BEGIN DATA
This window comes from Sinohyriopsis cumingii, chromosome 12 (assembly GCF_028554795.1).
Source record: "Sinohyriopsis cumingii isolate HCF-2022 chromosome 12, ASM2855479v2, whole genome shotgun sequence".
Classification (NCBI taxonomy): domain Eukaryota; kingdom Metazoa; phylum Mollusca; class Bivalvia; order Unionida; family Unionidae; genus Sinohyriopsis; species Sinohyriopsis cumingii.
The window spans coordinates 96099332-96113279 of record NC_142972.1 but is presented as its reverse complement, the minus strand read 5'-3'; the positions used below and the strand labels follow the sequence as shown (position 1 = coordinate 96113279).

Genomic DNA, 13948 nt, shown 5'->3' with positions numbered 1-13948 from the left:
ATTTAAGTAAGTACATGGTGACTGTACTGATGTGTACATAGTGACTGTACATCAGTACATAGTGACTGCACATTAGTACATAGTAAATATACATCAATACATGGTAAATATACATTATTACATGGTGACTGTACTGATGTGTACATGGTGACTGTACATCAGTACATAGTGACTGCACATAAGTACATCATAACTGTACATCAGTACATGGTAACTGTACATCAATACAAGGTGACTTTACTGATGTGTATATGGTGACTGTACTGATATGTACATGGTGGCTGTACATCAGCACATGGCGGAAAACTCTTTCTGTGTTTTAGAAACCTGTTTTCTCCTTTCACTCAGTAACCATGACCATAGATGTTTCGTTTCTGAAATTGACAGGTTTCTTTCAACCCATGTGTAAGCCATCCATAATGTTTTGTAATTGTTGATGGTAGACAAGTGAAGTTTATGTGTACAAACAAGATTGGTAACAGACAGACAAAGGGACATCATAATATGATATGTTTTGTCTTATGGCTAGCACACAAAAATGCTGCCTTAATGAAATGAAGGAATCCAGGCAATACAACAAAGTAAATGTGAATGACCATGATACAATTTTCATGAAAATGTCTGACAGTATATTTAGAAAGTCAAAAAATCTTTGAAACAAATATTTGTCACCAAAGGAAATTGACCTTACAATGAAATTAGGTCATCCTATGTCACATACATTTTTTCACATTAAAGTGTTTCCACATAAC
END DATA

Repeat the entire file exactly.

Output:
This window comes from Sinohyriopsis cumingii, chromosome 12 (assembly GCF_028554795.1).
Source record: "Sinohyriopsis cumingii isolate HCF-2022 chromosome 12, ASM2855479v2, whole genome shotgun sequence".
Classification (NCBI taxonomy): domain Eukaryota; kingdom Metazoa; phylum Mollusca; class Bivalvia; order Unionida; family Unionidae; genus Sinohyriopsis; species Sinohyriopsis cumingii.
The window spans coordinates 96099332-96113279 of record NC_142972.1 but is presented as its reverse complement, the minus strand read 5'-3'; the positions used below and the strand labels follow the sequence as shown (position 1 = coordinate 96113279).

Genomic DNA, 13948 nt, shown 5'->3' with positions numbered 1-13948 from the left:
ATTTAAGTAAGTACATGGTGACTGTACTGATGTGTACATAGTGACTGTACATCAGTACATAGTGACTGCACATTAGTACATAGTAAATATACATCAATACATGGTAAATATACATTATTACATGGTGACTGTACTGATGTGTACATGGTGACTGTACATCAGTACATAGTGACTGCACATAAGTACATCATAACTGTACATCAGTACATGGTAACTGTACATCAATACAAGGTGACTTTACTGATGTGTATATGGTGACTGTACTGATATGTACATGGTGGCTGTACATCAGCACATGGCGGAAAACTCTTTCTGTGTTTTAGAAACCTGTTTTCTCCTTTCACTCAGTAACCATGACCATAGATGTTTCGTTTCTGAAATTGACAGGTTTCTTTCAACCCATGTGTAAGCCATCCATAATGTTTTGTAATTGTTGATGGTAGACAAGTGAAGTTTATGTGTACAAACAAGATTGGTAACAGACAGACAAAGGGACATCATAATATGATATGTTTTGTCTTATGGCTAGCACACAAAAATGCTGCCTTAATGAAATGAAGGAATCCAGGCAATACAACAAAGTAAATGTGAATGACCATGATACAATTTTCATGAAAATGTCTGACAGTATATTTAGAAAGTCAAAAAATCTTTGAAACAAATATTTGTCACCAAAGGAAATTGACCTTACAATGAAATTAGGTCATCCTATGTCACATACATTTTTTCACATTAAAGTGTTTCCACATAAC